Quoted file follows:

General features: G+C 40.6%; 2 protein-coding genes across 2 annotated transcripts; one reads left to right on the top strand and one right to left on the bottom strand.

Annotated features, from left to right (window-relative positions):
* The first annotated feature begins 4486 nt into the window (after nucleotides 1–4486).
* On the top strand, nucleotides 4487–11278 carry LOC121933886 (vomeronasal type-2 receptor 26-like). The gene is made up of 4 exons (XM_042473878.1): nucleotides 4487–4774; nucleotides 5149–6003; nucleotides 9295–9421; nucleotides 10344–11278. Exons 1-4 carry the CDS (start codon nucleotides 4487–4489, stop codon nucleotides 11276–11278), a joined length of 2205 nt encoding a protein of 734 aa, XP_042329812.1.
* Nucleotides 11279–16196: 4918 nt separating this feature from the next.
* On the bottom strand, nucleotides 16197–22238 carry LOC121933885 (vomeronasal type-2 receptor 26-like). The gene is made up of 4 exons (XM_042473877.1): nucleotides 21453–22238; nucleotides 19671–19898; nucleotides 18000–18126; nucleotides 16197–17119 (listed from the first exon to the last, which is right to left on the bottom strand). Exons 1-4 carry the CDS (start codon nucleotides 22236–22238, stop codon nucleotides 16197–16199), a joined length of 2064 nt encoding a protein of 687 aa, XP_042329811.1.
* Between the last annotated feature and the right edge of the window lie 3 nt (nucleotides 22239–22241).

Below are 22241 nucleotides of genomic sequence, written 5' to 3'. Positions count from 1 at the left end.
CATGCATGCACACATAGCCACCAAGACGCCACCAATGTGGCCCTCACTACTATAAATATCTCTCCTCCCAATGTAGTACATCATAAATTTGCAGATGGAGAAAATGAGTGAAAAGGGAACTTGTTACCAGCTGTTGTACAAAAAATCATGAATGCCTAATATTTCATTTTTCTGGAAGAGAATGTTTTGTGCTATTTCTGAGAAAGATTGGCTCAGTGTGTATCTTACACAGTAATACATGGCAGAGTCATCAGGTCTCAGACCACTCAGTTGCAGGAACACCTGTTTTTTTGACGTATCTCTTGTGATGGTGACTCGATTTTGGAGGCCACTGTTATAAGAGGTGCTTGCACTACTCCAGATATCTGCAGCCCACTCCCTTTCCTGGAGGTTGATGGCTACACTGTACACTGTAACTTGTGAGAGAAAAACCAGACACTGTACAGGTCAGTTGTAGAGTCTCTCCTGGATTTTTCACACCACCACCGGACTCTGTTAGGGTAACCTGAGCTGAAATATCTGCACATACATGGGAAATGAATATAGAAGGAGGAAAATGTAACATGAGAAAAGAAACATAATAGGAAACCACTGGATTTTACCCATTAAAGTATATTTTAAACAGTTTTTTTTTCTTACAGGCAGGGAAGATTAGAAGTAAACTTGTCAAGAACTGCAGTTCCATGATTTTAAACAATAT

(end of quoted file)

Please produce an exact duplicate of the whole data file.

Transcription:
General features: G+C 40.6%; 2 protein-coding genes across 2 annotated transcripts; one reads left to right on the top strand and one right to left on the bottom strand.

Annotated features, from left to right (window-relative positions):
* The first annotated feature begins 4486 nt into the window (after nucleotides 1–4486).
* On the top strand, nucleotides 4487–11278 carry LOC121933886 (vomeronasal type-2 receptor 26-like). The gene is made up of 4 exons (XM_042473878.1): nucleotides 4487–4774; nucleotides 5149–6003; nucleotides 9295–9421; nucleotides 10344–11278. Exons 1-4 carry the CDS (start codon nucleotides 4487–4489, stop codon nucleotides 11276–11278), a joined length of 2205 nt encoding a protein of 734 aa, XP_042329812.1.
* Nucleotides 11279–16196: 4918 nt separating this feature from the next.
* On the bottom strand, nucleotides 16197–22238 carry LOC121933885 (vomeronasal type-2 receptor 26-like). The gene is made up of 4 exons (XM_042473877.1): nucleotides 21453–22238; nucleotides 19671–19898; nucleotides 18000–18126; nucleotides 16197–17119 (listed from the first exon to the last, which is right to left on the bottom strand). Exons 1-4 carry the CDS (start codon nucleotides 22236–22238, stop codon nucleotides 16197–16199), a joined length of 2064 nt encoding a protein of 687 aa, XP_042329811.1.
* Between the last annotated feature and the right edge of the window lie 3 nt (nucleotides 22239–22241).

Below are 22241 nucleotides of genomic sequence, written 5' to 3'. Positions count from 1 at the left end.
CATGCATGCACACATAGCCACCAAGACGCCACCAATGTGGCCCTCACTACTATAAATATCTCTCCTCCCAATGTAGTACATCATAAATTTGCAGATGGAGAAAATGAGTGAAAAGGGAACTTGTTACCAGCTGTTGTACAAAAAATCATGAATGCCTAATATTTCATTTTTCTGGAAGAGAATGTTTTGTGCTATTTCTGAGAAAGATTGGCTCAGTGTGTATCTTACACAGTAATACATGGCAGAGTCATCAGGTCTCAGACCACTCAGTTGCAGGAACACCTGTTTTTTTGACGTATCTCTTGTGATGGTGACTCGATTTTGGAGGCCACTGTTATAAGAGGTGCTTGCACTACTCCAGATATCTGCAGCCCACTCCCTTTCCTGGAGGTTGATGGCTACACTGTACACTGTAACTTGTGAGAGAAAAACCAGACACTGTACAGGTCAGTTGTAGAGTCTCTCCTGGATTTTTCACACCACCACCGGACTCTGTTAGGGTAACCTGAGCTGAAATATCTGCACATACATGGGAAATGAATATAGAAGGAGGAAAATGTAACATGAGAAAAGAAACATAATAGGAAACCACTGGATTTTACCCATTAAAGTATATTTTAAACAGTTTTTTTTTCTTACAGGCAGGGAAGATTAGAAGTAAACTTGTCAAGAACTGCAGTTCCATGATTTTAAACAATAT